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Sensationalism is everywhere and it's hard to know what's real, anymore. The economy is tanking, the marketing noise is deafening, and you just don't know what tomorrow will hold. This site is dedicated to a no-hype retelling of what's working for me in real estate, business, and life. Welcome.

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Emily is available for speaking appearances and flat-rate consulting on the topics of personal finance and real estate. Please fill in the Contact Form for more information.

Archive for Just For Fun

Apr
15

Do You Know How To Twitter?

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I know I’m shamefully late to the party, but I am finally up and running with Twitter.com

You can follow me at http://twitter.com/ecressey.

I’ve actually been on twitter for a while now, but I didn’t really “get” it or use it before.

Now, I’ve installed tweetdeck.com which integrates twitter with facebook and leaves me logged in all the time… and I’ve seen what other people tweet about, so I think I’m finally starting to get it.

If you are interested in twitter, but haven’t figured it out yet. There is a great free twitter tutorial here.

The basics are easy, just create an account, post some short messages and start following people you know.

You can start with me… twitter.com/ecressey.

Have a great day!

Emily

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Feb
25

Free Subs at Quiznos

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Hi there,

This is random, but I just tried it and it was fast, free and easy.

Trade your email address to Quizno’s for a free sub. 😉

Check it out here. www.millionsubs.com

Yum!

Have a great day!

Emily

Categories : Just For Fun
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Although I’m not the biggest fan of Suze Orman, it’s hard for me to pass up the opportunity to read some well thought-out financial tips from a nationally recognized advisor.   If you haven’t heard, you can download Suze’s latest 2009 book for free from Oprah’s website until Thursday, January 15 at midnight.  You can also buy it for $10 at Amazon.com

Suze Orman’s Advice on Saving For College

Since I have been working on setting up baby Blake’s college savings recently, I skipped to page 160 to read her chapter about college savings.  It was focused primarily on “What to do about college now that your college savings tanked when the stock market took a dive…” There was a lot of discussion about loan options and financial aid that didn’t really interest me.

What did interest me was the following few points – my personal takeaways from the chapter:

  1. Keep your child’s college savings 100% invested in stocks until your child is 14 years old.  Between the ages of 14 and 17, gradually divest until none of the portfolio is in stocks.  – My husband and I have talked about this one, he feels that 100% in stocks is still too risky.  My rule of thumb is: Don’t put anything in the stock market that you can’t afford to keep there for at least 5 years.  With that in mind, I might start shifting the portfolio balance toward bonds/cash a little earlier than this.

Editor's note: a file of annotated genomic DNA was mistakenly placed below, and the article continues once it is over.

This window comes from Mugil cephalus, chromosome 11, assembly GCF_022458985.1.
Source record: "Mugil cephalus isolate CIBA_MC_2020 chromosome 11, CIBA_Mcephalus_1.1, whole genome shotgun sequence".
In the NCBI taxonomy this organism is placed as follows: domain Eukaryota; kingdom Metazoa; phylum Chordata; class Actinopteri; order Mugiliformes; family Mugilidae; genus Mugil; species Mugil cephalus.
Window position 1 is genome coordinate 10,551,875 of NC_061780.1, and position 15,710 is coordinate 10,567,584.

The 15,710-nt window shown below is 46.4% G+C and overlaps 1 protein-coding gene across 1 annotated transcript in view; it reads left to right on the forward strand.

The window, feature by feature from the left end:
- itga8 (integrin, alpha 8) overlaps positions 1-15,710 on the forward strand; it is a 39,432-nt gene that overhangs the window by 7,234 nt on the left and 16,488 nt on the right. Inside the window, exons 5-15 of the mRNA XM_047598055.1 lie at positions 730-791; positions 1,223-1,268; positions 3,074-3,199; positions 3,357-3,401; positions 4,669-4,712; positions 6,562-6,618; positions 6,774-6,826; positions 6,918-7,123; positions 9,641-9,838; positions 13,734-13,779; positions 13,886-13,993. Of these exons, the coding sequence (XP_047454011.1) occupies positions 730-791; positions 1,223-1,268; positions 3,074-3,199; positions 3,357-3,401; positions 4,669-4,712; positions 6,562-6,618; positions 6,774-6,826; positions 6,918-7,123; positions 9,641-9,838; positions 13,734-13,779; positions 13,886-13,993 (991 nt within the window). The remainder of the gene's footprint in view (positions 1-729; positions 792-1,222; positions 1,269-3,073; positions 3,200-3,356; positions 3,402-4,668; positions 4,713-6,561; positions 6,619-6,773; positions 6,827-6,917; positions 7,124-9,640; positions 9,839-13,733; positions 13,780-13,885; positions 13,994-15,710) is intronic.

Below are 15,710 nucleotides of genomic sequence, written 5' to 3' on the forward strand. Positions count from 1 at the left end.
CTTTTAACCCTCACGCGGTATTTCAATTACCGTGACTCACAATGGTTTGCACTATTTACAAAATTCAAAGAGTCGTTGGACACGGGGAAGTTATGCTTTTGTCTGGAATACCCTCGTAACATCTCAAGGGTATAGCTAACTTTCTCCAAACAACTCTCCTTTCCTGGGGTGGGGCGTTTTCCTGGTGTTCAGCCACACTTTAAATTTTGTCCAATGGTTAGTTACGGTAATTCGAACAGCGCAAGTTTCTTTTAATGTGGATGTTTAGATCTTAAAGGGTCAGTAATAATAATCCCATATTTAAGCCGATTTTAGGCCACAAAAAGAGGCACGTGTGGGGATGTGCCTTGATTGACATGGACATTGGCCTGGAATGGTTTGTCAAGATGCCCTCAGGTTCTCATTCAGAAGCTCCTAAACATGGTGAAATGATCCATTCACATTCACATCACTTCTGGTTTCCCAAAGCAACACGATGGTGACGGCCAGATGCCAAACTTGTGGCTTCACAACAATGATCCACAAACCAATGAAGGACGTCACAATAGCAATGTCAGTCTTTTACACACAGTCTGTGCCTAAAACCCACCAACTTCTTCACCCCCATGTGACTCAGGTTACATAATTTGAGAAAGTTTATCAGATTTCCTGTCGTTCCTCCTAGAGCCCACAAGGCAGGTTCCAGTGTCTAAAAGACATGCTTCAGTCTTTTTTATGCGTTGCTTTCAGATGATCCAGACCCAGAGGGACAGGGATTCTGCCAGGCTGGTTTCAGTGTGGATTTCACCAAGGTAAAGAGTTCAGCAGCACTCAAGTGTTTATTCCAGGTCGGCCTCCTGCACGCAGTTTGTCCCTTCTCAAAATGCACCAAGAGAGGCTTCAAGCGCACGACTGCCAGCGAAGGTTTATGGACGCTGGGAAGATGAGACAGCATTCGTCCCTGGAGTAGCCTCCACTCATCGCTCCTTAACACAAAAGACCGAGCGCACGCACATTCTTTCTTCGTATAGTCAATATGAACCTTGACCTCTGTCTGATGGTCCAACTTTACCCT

2. Use a 529 Plan.  She mentioned Coverdell plans, but 529’s were the emphasis.
  3. Don’t get a private loan for college under any circumstances.
  4. Save for your retirement first and THEN put away an appropriate amount for your child’s savings.  Don’t put your child’s college savings ahead of your own retirement, in terms of saving priority.
  5. Visit www.saveforcollege.com to get more information on saving for college.

I actually did visit this website, which had a handy-dandy college-savings calculator.  It told me that I should be putting away $602/month for my child’s college savings.  Not far off from the $641/month I calculated on my recent article on financial planning for college.

 

A lot of the advice in the book seems to be working under the assumption that you have been negatively affected by the recent stock market crash and are experiencing job loss, panic selling, getting behind on your house payments, going through a personal credit crunch, or experiencing other problems with your finances right now.  It’s pretty much a back-to-basics tome coming from a conservative, “the sky’s not falling, but you do need to be safe” perspective, encouraging you to pay off your credit cards and make sure you have health insurance.

This may be timely for some families, but I did not find it especially relevant or inspirational.  However, it’s free, so I can’t complain.  Thanks, Suze!  Be sure to pick up your free copy and let me know what you think!

 

Emily

Jan
05

A Day In The Life of A Small Business Owner

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Ok, I think I’m back – again.

Ben and I both got a viral pink-eye infection that seemed to be accompanied by a pretty severe cold.  Blake was spared.  It makes us very grateful for the invention of Kleenex, Tylenol and indoor heating.  Every time I get sick, I wonder what it must have been like for the pioneers and other people who didn’t know what they would have, if it would kill them, how it spread or how to get better.

So, in 2009 I am very thankful for HEALTH!

Today is “peek over my shoulder” day.   Here’s a list of some of the things on my To-Do List:

  1. Write a series of 5 posts (2 already completed) on investing in real estate with your self-directed IRA.  This will be posted on our commercial real estate investing blog.
  2. Interview Real Estate Brokers – still have 2 on my list to meet for the first time and 2 to follow up with.
  3. Do real estate coaching for some single-family home investors.